February 20, 2019

facebook twitter linkedin tumblr google pinterest

Unmistakable Divide Among Women in Virginia Over Accusations Against Fairfax

Unmistakable Divide Among Women in Virginia Over Accusations Against Fairfax
Spread the love


It is an even more awkward matter for black female legislators, for reasons that are both political and deeply personal. Many of them represent districts that are heavily African-American and in which the most dependable Democratic voters are women. And these lawmakers are deeply conscious of the history of black men in America being wrongfully accused of sexual misconduct.

Lashrecse Aird, who was the youngest woman ever elected to the state House when she won her seat in 2015, acknowledged that conversations at the intersection of race and gender “are always sensitive to have.” But Ms. Aird, who is black, said the state needed to use the scandals involving Mr. Fairfax, Gov. Ralph Northam and Attorney General Mark R. Herring to grow on both fronts.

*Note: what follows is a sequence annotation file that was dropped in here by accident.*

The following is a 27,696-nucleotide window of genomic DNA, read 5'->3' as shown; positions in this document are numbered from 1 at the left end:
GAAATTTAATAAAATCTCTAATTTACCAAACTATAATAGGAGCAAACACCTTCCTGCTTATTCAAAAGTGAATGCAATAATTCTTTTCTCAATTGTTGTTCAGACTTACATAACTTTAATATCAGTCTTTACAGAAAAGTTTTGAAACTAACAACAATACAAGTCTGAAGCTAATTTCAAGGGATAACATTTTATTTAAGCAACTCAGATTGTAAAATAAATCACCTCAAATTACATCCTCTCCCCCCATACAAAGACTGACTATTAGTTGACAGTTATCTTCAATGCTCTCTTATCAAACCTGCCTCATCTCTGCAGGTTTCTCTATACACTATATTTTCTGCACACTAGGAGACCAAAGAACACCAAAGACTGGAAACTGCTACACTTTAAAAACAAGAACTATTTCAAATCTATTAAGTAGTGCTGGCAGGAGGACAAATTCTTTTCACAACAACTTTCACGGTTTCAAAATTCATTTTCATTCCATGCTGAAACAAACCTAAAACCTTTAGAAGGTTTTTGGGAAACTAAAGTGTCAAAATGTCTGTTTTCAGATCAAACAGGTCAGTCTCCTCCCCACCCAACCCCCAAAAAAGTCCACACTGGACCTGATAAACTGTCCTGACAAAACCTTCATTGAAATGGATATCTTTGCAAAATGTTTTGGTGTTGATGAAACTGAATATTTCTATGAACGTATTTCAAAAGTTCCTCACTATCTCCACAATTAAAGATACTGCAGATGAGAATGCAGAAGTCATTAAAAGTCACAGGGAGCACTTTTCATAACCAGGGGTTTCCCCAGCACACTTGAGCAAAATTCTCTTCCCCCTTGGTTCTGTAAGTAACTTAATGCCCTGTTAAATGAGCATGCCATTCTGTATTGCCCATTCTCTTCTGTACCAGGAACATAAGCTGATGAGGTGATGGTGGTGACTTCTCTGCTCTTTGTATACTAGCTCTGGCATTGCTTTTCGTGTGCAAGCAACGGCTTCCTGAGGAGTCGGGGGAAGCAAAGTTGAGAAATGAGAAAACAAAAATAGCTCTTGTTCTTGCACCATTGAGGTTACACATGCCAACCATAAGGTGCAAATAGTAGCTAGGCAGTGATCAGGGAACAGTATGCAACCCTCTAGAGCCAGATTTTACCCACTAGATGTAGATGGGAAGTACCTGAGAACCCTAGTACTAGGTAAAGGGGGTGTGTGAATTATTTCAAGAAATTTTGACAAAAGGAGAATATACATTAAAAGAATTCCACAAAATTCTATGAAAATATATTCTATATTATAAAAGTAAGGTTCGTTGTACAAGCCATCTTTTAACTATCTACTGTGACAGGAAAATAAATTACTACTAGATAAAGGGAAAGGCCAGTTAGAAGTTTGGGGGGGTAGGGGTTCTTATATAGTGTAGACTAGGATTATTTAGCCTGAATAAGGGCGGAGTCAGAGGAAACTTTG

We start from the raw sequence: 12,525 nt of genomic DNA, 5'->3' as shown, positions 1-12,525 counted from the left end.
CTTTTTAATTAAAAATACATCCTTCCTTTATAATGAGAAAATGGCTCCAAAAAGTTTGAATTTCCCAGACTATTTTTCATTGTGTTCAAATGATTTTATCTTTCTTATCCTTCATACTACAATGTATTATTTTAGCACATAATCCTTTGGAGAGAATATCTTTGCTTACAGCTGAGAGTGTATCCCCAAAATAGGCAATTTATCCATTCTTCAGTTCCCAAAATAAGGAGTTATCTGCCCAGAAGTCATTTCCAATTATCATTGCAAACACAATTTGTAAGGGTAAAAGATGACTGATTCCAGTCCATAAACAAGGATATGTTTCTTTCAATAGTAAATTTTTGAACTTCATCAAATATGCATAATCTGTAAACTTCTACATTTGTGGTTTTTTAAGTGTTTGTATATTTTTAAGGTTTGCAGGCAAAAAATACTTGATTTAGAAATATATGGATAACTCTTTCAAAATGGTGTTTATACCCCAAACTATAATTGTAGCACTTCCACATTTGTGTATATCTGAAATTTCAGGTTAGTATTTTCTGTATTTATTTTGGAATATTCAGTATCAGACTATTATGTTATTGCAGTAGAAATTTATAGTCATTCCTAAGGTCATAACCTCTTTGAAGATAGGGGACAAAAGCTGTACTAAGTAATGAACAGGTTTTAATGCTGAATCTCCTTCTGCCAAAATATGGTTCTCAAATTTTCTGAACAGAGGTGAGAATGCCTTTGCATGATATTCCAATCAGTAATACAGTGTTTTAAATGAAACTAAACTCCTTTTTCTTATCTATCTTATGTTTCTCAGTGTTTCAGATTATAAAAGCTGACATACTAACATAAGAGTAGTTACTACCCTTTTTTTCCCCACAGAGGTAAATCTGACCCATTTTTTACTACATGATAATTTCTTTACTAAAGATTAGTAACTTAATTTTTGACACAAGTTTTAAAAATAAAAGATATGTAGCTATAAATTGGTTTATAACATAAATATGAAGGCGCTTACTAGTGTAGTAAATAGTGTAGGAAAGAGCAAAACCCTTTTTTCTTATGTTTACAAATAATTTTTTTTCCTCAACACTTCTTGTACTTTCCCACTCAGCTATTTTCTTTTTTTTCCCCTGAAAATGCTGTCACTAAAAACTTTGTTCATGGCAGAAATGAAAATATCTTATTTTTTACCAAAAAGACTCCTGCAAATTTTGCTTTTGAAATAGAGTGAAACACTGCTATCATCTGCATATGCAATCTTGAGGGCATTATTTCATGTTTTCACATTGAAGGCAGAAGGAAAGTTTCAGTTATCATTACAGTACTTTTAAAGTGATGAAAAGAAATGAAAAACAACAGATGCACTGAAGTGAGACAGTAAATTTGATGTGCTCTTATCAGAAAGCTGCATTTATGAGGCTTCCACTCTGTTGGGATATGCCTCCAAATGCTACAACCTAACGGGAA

“How are we going to take everything that’s happened and move Virginia forward,” she said.

What frustrates Erin Matson, an abortion rights activist in Arlington, is what it will mean to Virginia women if Mr. Fairfax remains lieutenant governor, a post that includes the high-profile role of presiding over the state Senate every day the General Assembly is in session.

“When we say we believe women and we trust women, we need to set an example for women and girls throughout out the commonwealth who deserve better,” said Ms. Matson, who is white.

The only good outcome to what has been a humiliating and painful episode for Virginia Democrats, say many party officials, would be the election or elevation of more women, particularly minorities.

Few in the Capitol can speak to what a difference it makes to have more women in public life as Delegate Vivian Watts can. The senior-most woman in the House, Ms. Watts was first elected in 1981, when the Legislature was still dominated by holdovers from the segregationist, and white male-dominated, political machine once led by Harry F. Byrd.

In a brief interview between meetings, Ms. Watts said the stain on Virginia’s three executives had “absolutely” underscored how crucial it is to elect more women in the next round of state elections.



Source link

More from my site

About The Author

Related posts

Leave a Reply